No, They Shouldn’t Cancel the Debates

In past elections, the town hall has provided some of the more memorable debate moments: Bill Clinton walking into the audience to ask a woman to describe her concerns; President George H.W. Bush glancing impatiently at his watch; Al Gore striding over to “invade” George W. Bush’s space in 2000, to be met with a curt nod; Donald Trump looming behind Hillary Clinton four years ago (an attempt at dominance that Clinton now regrets not answering with a sharp retort in the moment).

True, town hall questions tend to the eminently predictable, combining personal testimony with impossibly broad inquiries. (“I have $100,000 in student debt; what will you do to make college more affordable?” … “How can you bring this divided nation together?”) But in this campaign, the format offers the best chance to salvage the debates. Why? Because the candidates will be responding to “regular people,” who are sharing these personal, sometimes unsophisticated, questions to a potential president. In this format, the spectacle of, say, Trump interrupting Biden while he’s talking to a citizen about health care would be even more egregious than what happened Tuesday night in Cleveland. It requires the “interrupter” to literally interpose himself between citizen and candidate, something even an instinctive “dominator” like Trump might hesitate to do while he’s still attempting to win votes.

Much has been made of Trump’s flagrant flouting of the debate rules on Tuesday, more extreme than anything he did in 2016, but one important difference was the lack of any real audience. Trump’s greatest campaign talent is playing to a physical crowd, stirring them up and even getting a laugh; with a tiny audience literally prohibited from reacting, his only move was to attack the two men on the stage with him. That won’t be the situation in a town hall, where the audience is woven into the proceedings—even if it still doesn’t amount to a Trump-style packed house.

Further, with the audience as the interrogator, the moderator is relieved of the burden of both keeping a semblance of order while posing the questions. Should Biden and Trump begin bickering, Scully can remind them that there are real people waiting to ask their questions. To strain an image, even the most disputatious of family arguments sometimes cease when the neighbors arrive.

For Biden, the town hall is a format suited to his strength: Making empathetic connections with an audience while sparing him the demands of the more formal debate stage to demonstrate quick recall. (He did not always meet that demand Tuesday. When Trump demanded to know if any law enforcement officials backed him, Biden had no answer; in fact, earlier this month, 175 present and former officials had done just that. On another occasion, Biden both rejected the idea of a “Green New Deal” and said it would “pay for itself.”)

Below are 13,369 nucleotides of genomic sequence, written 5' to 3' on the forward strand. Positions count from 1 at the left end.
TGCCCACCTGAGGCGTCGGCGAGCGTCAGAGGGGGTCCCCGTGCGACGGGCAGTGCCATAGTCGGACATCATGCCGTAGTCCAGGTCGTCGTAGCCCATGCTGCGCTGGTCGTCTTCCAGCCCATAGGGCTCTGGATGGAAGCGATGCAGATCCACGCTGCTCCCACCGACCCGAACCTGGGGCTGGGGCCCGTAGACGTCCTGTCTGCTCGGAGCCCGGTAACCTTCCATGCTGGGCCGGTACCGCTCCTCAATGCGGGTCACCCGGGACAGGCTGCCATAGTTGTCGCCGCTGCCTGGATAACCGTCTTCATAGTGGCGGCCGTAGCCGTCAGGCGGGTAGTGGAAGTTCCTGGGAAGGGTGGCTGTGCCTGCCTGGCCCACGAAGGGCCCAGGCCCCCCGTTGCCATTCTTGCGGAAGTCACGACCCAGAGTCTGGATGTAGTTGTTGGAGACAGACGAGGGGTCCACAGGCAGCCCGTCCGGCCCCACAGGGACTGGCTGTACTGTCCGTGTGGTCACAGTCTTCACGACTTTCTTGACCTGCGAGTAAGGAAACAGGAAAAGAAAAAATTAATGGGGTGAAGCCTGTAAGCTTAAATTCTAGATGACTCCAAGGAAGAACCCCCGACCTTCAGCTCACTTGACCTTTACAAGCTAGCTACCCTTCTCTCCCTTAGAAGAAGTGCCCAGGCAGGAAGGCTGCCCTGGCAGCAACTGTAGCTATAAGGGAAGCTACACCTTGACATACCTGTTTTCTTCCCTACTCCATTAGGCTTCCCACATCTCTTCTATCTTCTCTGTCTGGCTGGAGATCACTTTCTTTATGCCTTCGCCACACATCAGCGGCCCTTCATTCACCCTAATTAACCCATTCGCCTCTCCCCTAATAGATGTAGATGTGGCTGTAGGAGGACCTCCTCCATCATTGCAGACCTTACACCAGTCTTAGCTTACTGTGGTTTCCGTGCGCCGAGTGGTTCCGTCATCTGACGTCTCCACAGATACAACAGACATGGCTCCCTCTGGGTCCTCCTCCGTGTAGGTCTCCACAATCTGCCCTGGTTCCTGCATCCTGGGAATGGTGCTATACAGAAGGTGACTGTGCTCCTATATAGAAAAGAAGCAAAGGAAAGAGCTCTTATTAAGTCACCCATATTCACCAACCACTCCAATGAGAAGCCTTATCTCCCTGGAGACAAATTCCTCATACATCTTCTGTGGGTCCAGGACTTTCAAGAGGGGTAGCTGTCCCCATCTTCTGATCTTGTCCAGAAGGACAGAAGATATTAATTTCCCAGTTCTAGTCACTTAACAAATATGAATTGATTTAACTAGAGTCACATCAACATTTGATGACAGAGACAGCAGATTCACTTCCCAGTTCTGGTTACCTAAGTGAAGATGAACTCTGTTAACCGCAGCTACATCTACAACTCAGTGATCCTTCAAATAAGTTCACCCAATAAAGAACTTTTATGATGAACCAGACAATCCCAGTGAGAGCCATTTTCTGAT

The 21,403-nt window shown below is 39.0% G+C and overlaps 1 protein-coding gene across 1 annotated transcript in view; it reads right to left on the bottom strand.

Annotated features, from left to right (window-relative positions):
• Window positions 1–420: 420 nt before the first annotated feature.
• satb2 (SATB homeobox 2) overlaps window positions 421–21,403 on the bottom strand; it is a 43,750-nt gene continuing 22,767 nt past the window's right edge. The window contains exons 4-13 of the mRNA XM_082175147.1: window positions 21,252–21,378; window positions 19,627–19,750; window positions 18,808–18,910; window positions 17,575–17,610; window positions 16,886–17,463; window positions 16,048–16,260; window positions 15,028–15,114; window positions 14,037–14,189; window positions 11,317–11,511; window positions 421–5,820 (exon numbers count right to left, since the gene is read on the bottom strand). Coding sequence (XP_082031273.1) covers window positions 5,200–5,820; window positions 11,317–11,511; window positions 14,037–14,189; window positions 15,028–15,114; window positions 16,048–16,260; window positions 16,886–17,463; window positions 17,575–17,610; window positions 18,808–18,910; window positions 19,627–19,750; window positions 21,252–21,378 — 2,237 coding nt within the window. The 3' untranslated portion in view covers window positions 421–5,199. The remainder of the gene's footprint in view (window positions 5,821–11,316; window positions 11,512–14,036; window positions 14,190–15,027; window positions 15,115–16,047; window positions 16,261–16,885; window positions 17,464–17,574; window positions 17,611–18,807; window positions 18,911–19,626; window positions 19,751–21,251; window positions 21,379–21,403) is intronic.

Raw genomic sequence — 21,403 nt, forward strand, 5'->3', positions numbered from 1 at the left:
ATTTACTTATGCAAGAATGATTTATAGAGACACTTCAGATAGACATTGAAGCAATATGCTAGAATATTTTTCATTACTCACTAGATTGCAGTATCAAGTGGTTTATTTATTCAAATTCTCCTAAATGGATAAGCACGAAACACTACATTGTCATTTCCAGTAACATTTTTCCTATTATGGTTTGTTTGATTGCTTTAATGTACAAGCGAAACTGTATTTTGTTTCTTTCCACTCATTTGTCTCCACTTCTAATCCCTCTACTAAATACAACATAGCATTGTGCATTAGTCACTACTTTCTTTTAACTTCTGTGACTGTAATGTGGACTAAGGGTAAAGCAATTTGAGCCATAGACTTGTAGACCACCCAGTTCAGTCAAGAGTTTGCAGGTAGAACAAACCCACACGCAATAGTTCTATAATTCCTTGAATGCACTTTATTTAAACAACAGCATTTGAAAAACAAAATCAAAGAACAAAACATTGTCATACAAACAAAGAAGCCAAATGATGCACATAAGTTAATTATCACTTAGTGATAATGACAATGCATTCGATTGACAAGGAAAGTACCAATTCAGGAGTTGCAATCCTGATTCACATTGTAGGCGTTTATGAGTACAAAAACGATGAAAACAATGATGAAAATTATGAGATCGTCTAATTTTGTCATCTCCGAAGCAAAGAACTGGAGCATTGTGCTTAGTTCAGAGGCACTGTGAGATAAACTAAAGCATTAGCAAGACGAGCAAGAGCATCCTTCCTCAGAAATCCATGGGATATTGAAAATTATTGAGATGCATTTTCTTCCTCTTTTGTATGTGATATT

As for Trump, even his supporters recognized that his behavior had likely done himself significant harm, suggesting he may have been too hot, too intemperate. When New York Post columnist Michael Goodwin, an unfailing Trump apologist, calls Trump’s strategy, “A very bad plan … that made him look boorish,” you know it was not a good night for the sitting president. Instant polls by NBC and CNN found Trump’s performance a failure. It is possible (barely) that even Trump himself will not buy the judgment of campaign manager Bill Stepien that “President Trump just turned in the greatest debate performance in presidential history,” and that he will decide to tone things down and bring a measure of civility to Miami. (Suggestion: if you’re looking to lower the temperature, maybe do not use Rudy Giuliani as one of your debate advisers.)

All that said, there is no guarantee we’ll get something better in Round 2. Indeed, given the freedom of the candidates to roam about the stage, and given Trump’s hunger to physically dominate, and Biden’s previous statement that he would “beat the hell out of Trump” if they were in high school, we may wind up witnessing the first fistfight in debate history.

It’s a risk worth taking. For all the justifiable complaints about the debates, and the scarcity of undecided voters this year, they do provide rare occasions where voters can make judgments about the temperament and character of the men and women who seek great power. We should pause before scrapping that flawed but valuable tool.